In 1994, Phish inaugurated the practice of covering a famous classic rock album as the second of three sets making up its Halloween concerts. The band termed these concerts its "musical costumes." The first classic recording it chose to honor was The Beatles
' White Album
(Apple, 1968). Since that time, Phish has honored, in 1995, The Who's Quadrophenia
(Polydor, 1973); in 1996, Talking Heads' Remain In Light
(Sire, 1980); in 1998, the Velvet Underground's Loaded
(Cotillion, 1970); and a surprise performance of Pink Floyd's Dark Side of the Moon
(Capitol, 1973) a month later. The band took the next 10 years off from presenting their musical costumes, reintroducing the practice in 2009 with the Rolling Stones Exile on Main St.
(Rolling Stones, 1973).
The band performed the music in the order it originally appeared on the two-LP release, but the performances are far from rote covers. Phish behaves and sounds as if it's having fun recreating, one of the prerequisites for covering another artist's work. The band turns "Shake Your Hips" and "Casino Boogie" into crystalline crispiness, while deftly joining a soupy "Ventilator Blues" to a Grateful Dead
-laden "I Just Want to See His Face." Trey Anastasio
clearly did his guitar homework, managing as best he can in concert tuning. The guitarist believes in playing to the spirit of the music and does so with abandon.
The horn section is informed and not afraid to take liberties, with keyboardist Page McConnell playing Mick Jagger's harmonica part on organ on "Sweet Virginia," while a rocking "Rip This Joint" features a tenor solo from Tony Jarvis. The band excels on the songs chosen to stretch out. A lengthy "Torn and Frayed" gives Anastasio plenty of country solo room, and "Loving Cup" is performed with renewed vitality and an extended coda. The band even elevates "Turd on the Run" and "Let It Loose" to almost high art, caring more for the pieces than the Stones originally did.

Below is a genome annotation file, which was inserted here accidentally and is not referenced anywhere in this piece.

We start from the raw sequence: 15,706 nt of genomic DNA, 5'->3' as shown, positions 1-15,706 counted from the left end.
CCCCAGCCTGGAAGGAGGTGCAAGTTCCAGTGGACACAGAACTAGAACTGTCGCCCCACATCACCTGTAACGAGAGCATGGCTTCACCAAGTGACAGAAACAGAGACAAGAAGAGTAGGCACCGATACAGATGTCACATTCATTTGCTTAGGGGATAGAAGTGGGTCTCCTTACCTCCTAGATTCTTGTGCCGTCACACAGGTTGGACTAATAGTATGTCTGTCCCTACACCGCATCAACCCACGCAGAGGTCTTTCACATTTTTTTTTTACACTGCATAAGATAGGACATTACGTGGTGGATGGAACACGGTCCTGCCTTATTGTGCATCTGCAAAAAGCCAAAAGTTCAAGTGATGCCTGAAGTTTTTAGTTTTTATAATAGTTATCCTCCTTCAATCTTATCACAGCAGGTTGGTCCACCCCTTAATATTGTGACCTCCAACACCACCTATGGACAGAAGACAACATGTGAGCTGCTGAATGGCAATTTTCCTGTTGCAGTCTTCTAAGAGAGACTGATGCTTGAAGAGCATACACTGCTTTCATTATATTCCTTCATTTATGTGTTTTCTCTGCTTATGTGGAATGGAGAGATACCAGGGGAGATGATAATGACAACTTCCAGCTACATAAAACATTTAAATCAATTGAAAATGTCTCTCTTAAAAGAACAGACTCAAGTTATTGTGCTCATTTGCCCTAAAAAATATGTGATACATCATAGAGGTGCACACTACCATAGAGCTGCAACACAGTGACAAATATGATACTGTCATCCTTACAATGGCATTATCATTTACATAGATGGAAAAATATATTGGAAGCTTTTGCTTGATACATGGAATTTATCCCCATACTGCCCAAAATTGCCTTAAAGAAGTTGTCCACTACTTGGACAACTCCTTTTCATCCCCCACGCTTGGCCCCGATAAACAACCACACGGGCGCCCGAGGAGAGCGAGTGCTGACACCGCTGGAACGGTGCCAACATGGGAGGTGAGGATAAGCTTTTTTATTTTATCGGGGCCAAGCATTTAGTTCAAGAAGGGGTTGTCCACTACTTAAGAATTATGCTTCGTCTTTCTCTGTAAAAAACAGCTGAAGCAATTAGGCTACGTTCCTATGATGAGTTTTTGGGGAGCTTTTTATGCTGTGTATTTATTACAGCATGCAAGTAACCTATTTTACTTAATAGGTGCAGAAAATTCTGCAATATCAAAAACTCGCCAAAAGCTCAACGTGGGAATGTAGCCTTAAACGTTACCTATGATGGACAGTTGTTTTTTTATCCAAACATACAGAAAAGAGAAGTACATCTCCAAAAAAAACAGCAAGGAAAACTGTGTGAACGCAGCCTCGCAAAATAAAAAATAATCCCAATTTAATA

The closing quartet of "All Down The Line," "Stop Breaking Down," "Shine a Light," and "Soul Survivor" is a dense microcosm of Phish's success. It's a favorite garage band, made up of superb musicians with enough whimsy and imagination to take old music and make it both new and vital again. Fresh musical arrangements strengthen the material, showing why it mattered in the first place, all the while sounding like everyone is having the time of their lives.
Personnel: Trey Anastasio: guitars, vocals; Mike Gordon: bass, vocals; Jon Fishman:
drums, vocals; Page McConnell: keyboards, vocals; Dave Guy: trumpet;
David Smith: trombone; Tony Jarvis: saxophone; Sharon Jones: vocals;
Saundra Williams: vocals.